50-Year-Old Program Gets Speed Boost

At first glance, getting a computer program to run faster than the first electronic computers might seem trivial. After all, most of us carry enormously powerful processors in our pockets every day as if that’s normal. But [Mark] isn’t trying to beat computers like the ENIAC with a mobile ARM processor or other modern device. He’s now programming with the successor to the original Intel integrated circuit processor, the 4040, but beating the ENIAC is still little more complicated than you might think with a processor from 1974.

For this project, the goal was to best the 70-hour time set by ENIAC for computing the first 2035 digits of pi. There are a number of algorithms for performing this calculation, but using a 4-bit processor and an extremely limited memory of only 1280 bytes makes a number of these methods impossible, especially with the self-imposed time limit. The limited instruction set is a potential bottleneck as well with these early processors. [Mark] decided to use [Fabrice Bellard]’s algorithm given these limitations. He goes into great detail about the mathematics behind this method before coding it in JavaScript. Generating assembly language from a working JavaScript was found to be fairly straightforward.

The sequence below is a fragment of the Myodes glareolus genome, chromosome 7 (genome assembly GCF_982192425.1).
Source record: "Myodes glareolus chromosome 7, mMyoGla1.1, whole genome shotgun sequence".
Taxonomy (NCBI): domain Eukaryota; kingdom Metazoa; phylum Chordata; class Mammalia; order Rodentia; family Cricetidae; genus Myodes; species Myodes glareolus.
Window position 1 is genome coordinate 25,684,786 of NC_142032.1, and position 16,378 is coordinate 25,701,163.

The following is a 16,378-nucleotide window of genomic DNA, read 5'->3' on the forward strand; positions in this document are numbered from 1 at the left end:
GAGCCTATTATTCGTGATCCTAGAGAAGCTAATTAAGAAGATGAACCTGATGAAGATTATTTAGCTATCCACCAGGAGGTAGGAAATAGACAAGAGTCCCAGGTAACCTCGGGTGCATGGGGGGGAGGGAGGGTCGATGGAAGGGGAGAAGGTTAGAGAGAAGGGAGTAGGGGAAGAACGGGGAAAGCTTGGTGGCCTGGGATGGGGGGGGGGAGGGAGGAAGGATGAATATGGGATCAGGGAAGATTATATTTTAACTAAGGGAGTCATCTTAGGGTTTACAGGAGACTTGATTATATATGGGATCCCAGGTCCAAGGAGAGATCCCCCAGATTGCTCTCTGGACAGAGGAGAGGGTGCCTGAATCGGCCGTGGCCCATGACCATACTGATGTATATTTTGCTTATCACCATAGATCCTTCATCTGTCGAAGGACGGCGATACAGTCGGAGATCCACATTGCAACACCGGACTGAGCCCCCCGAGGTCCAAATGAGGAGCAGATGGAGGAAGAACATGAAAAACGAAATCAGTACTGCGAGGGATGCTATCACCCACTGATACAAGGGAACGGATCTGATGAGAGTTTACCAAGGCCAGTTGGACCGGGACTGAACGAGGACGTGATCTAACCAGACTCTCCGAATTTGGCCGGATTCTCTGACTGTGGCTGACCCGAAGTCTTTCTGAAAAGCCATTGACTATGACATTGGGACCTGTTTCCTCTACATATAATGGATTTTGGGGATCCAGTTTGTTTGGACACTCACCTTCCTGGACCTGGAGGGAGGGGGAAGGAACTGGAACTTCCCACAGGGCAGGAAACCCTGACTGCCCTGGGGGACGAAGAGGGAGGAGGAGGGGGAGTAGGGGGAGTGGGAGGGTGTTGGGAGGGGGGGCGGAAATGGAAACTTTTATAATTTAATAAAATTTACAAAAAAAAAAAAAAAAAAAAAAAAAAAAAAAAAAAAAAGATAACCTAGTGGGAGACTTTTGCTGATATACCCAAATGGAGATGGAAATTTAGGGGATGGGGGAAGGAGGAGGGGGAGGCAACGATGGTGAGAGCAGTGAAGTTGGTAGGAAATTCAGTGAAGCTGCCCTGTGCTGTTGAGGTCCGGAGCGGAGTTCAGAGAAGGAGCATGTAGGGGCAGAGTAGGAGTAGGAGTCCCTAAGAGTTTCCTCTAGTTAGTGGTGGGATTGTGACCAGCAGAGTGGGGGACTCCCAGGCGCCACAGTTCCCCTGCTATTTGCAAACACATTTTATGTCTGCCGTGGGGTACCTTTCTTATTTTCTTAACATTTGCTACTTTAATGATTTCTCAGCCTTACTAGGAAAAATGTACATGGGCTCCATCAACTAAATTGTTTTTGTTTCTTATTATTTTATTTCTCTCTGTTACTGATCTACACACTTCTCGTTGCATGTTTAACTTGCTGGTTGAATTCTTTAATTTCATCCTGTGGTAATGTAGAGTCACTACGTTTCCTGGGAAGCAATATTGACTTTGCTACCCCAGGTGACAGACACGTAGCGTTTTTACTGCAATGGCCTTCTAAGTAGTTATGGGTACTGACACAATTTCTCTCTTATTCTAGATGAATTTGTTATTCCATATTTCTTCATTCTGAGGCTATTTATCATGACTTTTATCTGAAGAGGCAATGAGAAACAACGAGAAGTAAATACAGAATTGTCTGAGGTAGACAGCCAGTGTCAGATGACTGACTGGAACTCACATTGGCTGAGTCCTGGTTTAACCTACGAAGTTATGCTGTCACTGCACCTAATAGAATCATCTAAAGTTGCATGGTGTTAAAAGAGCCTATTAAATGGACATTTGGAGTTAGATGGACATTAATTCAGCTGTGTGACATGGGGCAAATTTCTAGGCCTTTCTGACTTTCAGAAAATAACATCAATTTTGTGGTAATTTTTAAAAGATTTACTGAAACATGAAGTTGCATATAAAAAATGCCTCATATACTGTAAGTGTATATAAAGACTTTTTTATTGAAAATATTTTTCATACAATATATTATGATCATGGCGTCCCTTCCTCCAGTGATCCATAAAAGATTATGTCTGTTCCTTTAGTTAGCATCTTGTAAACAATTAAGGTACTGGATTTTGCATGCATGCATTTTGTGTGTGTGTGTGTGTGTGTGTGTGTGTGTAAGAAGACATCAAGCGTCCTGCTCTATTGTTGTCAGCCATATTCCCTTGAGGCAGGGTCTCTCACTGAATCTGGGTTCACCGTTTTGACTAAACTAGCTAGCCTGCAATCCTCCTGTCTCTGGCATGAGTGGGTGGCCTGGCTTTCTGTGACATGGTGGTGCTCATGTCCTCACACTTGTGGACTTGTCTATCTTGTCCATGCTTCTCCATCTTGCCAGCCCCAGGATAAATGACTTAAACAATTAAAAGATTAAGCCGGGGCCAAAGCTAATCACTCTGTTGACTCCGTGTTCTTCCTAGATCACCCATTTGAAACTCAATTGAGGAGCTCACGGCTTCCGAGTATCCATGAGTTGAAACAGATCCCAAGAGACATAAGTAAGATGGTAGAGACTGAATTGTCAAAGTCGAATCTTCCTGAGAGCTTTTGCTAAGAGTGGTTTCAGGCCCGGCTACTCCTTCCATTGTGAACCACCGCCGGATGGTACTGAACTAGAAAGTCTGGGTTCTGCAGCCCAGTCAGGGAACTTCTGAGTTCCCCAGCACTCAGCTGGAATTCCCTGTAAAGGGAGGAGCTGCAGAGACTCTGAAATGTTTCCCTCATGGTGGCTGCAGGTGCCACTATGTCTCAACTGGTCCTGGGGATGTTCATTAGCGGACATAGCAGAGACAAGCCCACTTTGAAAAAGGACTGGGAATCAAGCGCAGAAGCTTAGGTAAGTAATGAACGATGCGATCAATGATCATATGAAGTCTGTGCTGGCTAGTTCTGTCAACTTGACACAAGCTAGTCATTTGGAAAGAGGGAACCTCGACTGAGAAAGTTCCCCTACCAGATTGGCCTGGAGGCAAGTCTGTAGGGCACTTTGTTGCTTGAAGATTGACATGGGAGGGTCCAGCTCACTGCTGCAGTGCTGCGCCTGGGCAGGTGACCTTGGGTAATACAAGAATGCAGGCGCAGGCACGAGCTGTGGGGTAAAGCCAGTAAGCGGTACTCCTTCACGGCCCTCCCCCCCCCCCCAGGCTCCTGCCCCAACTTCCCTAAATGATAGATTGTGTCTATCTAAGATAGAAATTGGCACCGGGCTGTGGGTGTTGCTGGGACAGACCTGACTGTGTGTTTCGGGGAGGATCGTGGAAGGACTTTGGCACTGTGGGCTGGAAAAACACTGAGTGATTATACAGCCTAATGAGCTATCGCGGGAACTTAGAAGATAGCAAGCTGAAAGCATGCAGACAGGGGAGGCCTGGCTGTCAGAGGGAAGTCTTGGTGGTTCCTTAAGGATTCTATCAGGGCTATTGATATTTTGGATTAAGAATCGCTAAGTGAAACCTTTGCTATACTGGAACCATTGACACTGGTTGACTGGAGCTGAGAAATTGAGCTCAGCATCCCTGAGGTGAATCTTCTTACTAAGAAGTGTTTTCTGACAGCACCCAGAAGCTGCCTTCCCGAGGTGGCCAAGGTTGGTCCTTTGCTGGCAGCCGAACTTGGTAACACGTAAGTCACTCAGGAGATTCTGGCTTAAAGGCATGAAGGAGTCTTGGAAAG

[Mark] is also doing a lot of work on the 4040 to get this program running as well, including upgrades to the 40xx tool stack, the compiler and linker, and an emulator he’s using to test his program before sending it to physical hardware. The project is remarkably well-documented, including all of the optimizations needed to get these antique processors running fast enough to beat the ENIAC. We won’t spoil the results for you, but as a hint to how it worked out, he started this project using the 4040 since his original attempt using a 4004 wasn’t quite fast enough.